What if we really wanted to find out what that exponent
was 


in the last example
on the last page? 


Remember
it? 





7^{log}^{7}^{500}
= 500 





So how would we find the answer? 





We could start the way we did on the log_{5}125
problem in the last page: 











OOPS!
Three wasn't enough, and 4 was too many. 


343 is a lot
closer to 500 than 2,401. 


That means the answer is closer to 3 than to 4. 


We
know it's: 





3.(something)






But what? 





We probably can't find a calculator with a base 7 log
key. 


We have to find a way to convert base 7 logs to base 10 logs 


so we can use
a calculator or we're stuck. 





You're in luck! We just happen to have a formula to do
that. 





(Somehow I just knew we
would!) 





So if we have something like: 





log_{7}500






We want to change this into a base 10 log.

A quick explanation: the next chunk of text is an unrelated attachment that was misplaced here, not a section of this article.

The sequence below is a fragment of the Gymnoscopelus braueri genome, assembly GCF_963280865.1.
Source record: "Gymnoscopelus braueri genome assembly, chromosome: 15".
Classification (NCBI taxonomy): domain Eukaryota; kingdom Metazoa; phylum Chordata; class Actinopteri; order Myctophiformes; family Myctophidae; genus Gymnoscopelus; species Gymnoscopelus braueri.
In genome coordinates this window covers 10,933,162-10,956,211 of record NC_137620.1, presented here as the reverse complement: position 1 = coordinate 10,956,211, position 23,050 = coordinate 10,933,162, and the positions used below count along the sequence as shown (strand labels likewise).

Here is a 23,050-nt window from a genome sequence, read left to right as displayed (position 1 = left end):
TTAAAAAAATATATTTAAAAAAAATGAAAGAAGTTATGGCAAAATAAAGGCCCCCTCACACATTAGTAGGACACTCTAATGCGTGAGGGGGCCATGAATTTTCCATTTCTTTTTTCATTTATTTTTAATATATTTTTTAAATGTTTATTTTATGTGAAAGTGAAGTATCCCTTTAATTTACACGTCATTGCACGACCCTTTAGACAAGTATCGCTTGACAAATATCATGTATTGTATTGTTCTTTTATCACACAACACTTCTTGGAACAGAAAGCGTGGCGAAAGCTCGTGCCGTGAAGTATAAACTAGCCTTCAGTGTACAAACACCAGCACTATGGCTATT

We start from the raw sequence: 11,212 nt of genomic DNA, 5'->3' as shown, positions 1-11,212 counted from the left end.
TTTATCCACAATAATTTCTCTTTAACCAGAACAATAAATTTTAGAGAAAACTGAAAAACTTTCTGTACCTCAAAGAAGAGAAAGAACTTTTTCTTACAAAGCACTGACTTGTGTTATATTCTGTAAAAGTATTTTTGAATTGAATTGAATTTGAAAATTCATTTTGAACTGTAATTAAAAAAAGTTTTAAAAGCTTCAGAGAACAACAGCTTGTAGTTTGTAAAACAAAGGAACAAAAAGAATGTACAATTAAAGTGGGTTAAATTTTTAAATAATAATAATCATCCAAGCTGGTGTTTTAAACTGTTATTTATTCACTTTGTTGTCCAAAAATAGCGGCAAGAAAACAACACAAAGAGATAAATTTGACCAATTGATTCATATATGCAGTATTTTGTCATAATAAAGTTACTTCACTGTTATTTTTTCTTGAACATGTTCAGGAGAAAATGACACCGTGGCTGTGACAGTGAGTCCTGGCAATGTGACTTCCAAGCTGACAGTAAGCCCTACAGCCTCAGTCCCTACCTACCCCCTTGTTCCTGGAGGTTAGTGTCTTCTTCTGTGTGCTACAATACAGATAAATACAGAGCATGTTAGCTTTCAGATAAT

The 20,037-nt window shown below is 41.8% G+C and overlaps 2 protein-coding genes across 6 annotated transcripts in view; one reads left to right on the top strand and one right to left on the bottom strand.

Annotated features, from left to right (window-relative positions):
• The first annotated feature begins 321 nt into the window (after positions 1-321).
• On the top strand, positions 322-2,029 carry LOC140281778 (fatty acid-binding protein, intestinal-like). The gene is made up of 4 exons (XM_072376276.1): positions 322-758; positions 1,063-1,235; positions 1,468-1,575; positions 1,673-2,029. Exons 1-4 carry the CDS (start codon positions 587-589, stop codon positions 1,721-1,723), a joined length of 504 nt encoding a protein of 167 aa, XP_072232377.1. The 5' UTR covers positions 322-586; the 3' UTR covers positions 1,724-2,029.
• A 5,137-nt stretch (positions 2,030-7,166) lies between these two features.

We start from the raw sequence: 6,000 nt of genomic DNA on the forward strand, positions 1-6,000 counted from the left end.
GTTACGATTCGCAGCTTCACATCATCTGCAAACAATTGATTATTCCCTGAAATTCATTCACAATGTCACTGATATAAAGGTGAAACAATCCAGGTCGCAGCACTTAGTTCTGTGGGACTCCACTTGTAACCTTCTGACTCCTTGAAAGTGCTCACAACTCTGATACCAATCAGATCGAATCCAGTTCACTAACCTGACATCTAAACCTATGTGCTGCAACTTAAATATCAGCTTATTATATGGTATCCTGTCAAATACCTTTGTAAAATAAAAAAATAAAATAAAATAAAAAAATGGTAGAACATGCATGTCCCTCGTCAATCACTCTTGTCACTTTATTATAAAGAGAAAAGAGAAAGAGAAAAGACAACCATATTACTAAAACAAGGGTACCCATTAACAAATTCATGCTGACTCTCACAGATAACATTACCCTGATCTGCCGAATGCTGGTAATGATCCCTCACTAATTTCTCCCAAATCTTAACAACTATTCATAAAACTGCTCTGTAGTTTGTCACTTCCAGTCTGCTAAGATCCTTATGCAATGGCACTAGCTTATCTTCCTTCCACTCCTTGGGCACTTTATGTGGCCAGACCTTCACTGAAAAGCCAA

To do this,
we make a fraction. 


The fraction has a base 10 log on the top (numerator). 





We
put another base 10 log on the bottom (the denominator). 


We
have: 











That's all there is to it! 


Now if we have a calculator with a log key, we can solve
this puppy. 





log_{10}500 =
2.69897
log_{10}7 = 0.845098






So
... 











So
that means ... 





7^{3.19368} =
500






In general, using a and b to stand for any old numbers
we might have, 


we can say: 











This trick works for any base you want to change to. 


You
could even say: 











if you wanted to. 


But why would you want
to? 





copyright 2005 Bruce Kirkpatrick